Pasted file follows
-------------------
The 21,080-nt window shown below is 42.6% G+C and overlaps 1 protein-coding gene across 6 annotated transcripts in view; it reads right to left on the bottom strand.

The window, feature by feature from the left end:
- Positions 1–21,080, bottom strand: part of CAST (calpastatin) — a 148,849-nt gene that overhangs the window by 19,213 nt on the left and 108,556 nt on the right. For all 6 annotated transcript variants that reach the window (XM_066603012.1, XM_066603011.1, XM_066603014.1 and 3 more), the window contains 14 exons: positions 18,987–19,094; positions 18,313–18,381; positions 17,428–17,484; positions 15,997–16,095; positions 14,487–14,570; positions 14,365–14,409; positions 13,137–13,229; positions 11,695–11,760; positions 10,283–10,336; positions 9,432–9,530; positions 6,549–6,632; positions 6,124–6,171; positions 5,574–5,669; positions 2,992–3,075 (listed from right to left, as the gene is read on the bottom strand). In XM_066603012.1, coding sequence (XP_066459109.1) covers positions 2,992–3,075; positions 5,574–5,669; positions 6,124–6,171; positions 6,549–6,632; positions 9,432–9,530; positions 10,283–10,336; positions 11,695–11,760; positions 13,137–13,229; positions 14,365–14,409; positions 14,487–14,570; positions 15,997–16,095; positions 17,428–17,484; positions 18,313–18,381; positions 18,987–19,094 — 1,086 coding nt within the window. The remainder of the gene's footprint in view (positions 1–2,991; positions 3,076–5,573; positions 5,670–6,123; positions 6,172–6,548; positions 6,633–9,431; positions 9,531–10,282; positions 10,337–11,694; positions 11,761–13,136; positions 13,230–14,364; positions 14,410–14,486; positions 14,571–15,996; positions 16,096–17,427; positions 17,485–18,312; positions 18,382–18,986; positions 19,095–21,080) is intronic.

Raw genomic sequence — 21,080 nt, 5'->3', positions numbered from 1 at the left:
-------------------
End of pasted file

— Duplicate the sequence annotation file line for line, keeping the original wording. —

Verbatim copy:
The 21,080-nt window shown below is 42.6% G+C and overlaps 1 protein-coding gene across 6 annotated transcripts in view; it reads right to left on the bottom strand.

The window, feature by feature from the left end:
- Positions 1–21,080, bottom strand: part of CAST (calpastatin) — a 148,849-nt gene that overhangs the window by 19,213 nt on the left and 108,556 nt on the right. For all 6 annotated transcript variants that reach the window (XM_066603012.1, XM_066603011.1, XM_066603014.1 and 3 more), the window contains 14 exons: positions 18,987–19,094; positions 18,313–18,381; positions 17,428–17,484; positions 15,997–16,095; positions 14,487–14,570; positions 14,365–14,409; positions 13,137–13,229; positions 11,695–11,760; positions 10,283–10,336; positions 9,432–9,530; positions 6,549–6,632; positions 6,124–6,171; positions 5,574–5,669; positions 2,992–3,075 (listed from right to left, as the gene is read on the bottom strand). In XM_066603012.1, coding sequence (XP_066459109.1) covers positions 2,992–3,075; positions 5,574–5,669; positions 6,124–6,171; positions 6,549–6,632; positions 9,432–9,530; positions 10,283–10,336; positions 11,695–11,760; positions 13,137–13,229; positions 14,365–14,409; positions 14,487–14,570; positions 15,997–16,095; positions 17,428–17,484; positions 18,313–18,381; positions 18,987–19,094 — 1,086 coding nt within the window. The remainder of the gene's footprint in view (positions 1–2,991; positions 3,076–5,573; positions 5,670–6,123; positions 6,172–6,548; positions 6,633–9,431; positions 9,531–10,282; positions 10,337–11,694; positions 11,761–13,136; positions 13,230–14,364; positions 14,410–14,486; positions 14,571–15,996; positions 16,096–17,427; positions 17,485–18,312; positions 18,382–18,986; positions 19,095–21,080) is intronic.

Raw genomic sequence — 21,080 nt, 5'->3', positions numbered from 1 at the left: